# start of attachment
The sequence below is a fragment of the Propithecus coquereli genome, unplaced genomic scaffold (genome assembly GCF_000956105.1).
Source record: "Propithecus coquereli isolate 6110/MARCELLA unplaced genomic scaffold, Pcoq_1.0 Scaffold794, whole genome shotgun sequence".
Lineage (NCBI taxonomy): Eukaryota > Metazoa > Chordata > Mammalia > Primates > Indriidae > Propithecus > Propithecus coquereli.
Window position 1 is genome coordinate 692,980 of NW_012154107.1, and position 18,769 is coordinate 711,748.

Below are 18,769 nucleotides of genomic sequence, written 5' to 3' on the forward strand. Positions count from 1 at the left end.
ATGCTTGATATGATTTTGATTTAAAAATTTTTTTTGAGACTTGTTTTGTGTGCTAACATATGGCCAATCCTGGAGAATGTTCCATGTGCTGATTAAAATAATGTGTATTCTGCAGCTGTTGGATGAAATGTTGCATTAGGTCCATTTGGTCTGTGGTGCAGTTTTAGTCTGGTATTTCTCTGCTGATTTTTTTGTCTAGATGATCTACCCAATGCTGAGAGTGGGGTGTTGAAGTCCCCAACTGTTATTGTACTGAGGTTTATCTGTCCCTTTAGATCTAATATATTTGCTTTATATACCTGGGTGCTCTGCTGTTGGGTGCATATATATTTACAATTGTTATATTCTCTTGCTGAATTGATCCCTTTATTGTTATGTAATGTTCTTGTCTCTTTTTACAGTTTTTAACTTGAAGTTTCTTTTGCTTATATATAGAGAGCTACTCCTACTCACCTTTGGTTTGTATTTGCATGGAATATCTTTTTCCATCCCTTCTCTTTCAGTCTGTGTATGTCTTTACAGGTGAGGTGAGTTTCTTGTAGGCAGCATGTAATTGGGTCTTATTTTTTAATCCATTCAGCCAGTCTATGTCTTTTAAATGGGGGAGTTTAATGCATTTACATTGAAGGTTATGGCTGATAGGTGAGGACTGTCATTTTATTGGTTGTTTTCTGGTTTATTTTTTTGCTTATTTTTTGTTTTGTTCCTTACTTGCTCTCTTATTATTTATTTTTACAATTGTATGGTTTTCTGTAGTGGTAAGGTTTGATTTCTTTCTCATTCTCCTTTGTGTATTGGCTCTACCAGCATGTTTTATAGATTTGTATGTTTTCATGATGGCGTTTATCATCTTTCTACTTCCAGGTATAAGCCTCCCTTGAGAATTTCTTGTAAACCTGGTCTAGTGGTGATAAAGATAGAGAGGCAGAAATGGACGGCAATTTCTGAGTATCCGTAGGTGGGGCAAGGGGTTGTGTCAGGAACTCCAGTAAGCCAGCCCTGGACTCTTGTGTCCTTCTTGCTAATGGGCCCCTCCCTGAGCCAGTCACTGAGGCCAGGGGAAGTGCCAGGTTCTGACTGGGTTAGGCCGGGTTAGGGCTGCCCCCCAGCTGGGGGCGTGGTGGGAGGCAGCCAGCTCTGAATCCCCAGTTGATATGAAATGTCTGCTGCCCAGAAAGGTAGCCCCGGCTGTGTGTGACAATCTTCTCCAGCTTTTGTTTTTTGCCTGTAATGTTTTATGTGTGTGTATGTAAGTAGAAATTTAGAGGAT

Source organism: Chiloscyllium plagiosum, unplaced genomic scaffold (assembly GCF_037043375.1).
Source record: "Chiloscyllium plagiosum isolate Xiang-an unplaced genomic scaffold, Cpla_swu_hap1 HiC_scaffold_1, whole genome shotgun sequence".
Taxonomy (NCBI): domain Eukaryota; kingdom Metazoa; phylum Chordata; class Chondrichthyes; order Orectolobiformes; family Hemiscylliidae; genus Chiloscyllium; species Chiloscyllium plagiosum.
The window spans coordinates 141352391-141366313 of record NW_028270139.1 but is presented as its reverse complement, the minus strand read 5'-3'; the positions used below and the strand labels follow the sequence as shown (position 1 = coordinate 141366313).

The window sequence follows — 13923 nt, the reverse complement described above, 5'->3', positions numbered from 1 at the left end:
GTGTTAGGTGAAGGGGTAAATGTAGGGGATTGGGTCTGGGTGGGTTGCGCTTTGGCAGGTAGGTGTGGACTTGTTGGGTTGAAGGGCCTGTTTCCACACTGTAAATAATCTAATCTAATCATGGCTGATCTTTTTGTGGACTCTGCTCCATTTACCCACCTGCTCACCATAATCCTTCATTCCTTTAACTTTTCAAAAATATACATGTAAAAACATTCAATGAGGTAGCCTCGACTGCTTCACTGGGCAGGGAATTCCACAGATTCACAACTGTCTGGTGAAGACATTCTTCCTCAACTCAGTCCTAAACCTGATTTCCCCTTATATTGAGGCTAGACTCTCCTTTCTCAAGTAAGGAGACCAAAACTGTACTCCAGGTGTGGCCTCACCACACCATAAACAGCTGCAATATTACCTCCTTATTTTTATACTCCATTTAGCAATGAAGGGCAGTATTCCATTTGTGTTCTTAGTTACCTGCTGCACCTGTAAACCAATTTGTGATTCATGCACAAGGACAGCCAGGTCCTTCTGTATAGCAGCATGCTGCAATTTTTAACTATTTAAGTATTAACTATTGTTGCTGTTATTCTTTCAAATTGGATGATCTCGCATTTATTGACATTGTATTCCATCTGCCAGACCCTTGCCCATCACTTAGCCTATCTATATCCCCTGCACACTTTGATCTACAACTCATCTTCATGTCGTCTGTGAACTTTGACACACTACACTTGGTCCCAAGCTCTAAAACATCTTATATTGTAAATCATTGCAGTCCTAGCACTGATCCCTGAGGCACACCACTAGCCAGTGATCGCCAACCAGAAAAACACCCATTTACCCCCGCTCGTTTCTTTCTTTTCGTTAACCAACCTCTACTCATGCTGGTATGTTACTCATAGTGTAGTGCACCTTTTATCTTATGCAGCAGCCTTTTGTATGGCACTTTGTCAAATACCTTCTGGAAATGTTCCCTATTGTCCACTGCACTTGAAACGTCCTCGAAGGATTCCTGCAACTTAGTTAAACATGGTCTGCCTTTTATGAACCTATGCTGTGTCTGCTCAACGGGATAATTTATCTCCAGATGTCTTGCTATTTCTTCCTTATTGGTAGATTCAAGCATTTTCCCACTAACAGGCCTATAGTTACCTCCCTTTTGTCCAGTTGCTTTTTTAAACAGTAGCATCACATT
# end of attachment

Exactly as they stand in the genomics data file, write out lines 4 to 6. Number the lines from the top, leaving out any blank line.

Window position 1 is genome coordinate 692,980 of NW_012154107.1, and position 18,769 is coordinate 711,748.

Below are 18,769 nucleotides of genomic sequence, written 5' to 3' on the forward strand. Positions count from 1 at the left end.
ATGCTTGATATGATTTTGATTTAAAAATTTTTTTTGAGACTTGTTTTGTGTGCTAACATATGGCCAATCCTGGAGAATGTTCCATGTGCTGATTAAAATAATGTGTATTCTGCAGCTGTTGGATGAAATGTTGCATTAGGTCCATTTGGTCTGTGGTGCAGTTTTAGTCTGGTATTTCTCTGCTGATTTTTTTGTCTAGATGATCTACCCAATGCTGAGAGTGGGGTGTTGAAGTCCCCAACTGTTATTGTACTGAGGTTTATCTGTCCCTTTAGATCTAATATATTTGCTTTATATACCTGGGTGCTCTGCTGTTGGGTGCATATATATTTACAATTGTTATATTCTCTTGCTGAATTGATCCCTTTATTGTTATGTAATGTTCTTGTCTCTTTTTACAGTTTTTAACTTGAAGTTTCTTTTGCTTATATATAGAGAGCTACTCCTACTCACCTTTGGTTTGTATTTGCATGGAATATCTTTTTCCATCCCTTCTCTTTCAGTCTGTGTATGTCTTTACAGGTGAGGTGAGTTTCTTGTAGGCAGCATGTAATTGGGTCTTATTTTTTAATCCATTCAGCCAGTCTATGTCTTTTAAATGGGGGAGTTTAATGCATTTACATTGAAGGTTATGGCTGATAGGTGAGGACTGTCATTTTATTGGTTGTTTTCTGGTTTATTTTTTTGCTTATTTTTTGTTTTGTTCCTTACTTGCTCTCTTATTATTTATTTTTACAATTGTATGGTTTTCTGTAGTGGTAAGGTTTGATTTCTTTCTCATTCTCCTTTGTGTATTGGCTCTACCAGCATGTTTTATAGATTTGTATGTTTTCATGATGGCGTTTATCATCTTTCTACTTCCAGGTATAAGCCTCCCTTGAGAATTTCTTGTAAACCTGGTCTAGTGGTGATAAAGATAGAGAGGCAGAAATGGACGGCAATTTCTGAGTATCCGTAGGTGGGGCAAGGGGTTGTGTCAGGAACTCCAGTAAGCCAGCCCTGGACTCTTGTGTCCTTCTTGCTAATGGGCCCCTCCCTGAGCCAGTCACTGAGGCCAGGGGAAGTGCCAGGTTCTGACTGGGTTAGGCCGGGTTAGGGCTGCCCCCCAGCTGGGGGCGTGGTGGGAGGCAGCCAGCTCTGAATCCCCAGTTGATATGAAATGTCTGCTGCCCAGAAAGGTAGCCCCGGCTGTGTGTGACAATCTTCTCCAGCTTTTGTTTTTTGCCTGTAATGTTTTATGTGTGTGTATGTAAGTAGAAATTTAGAGGAT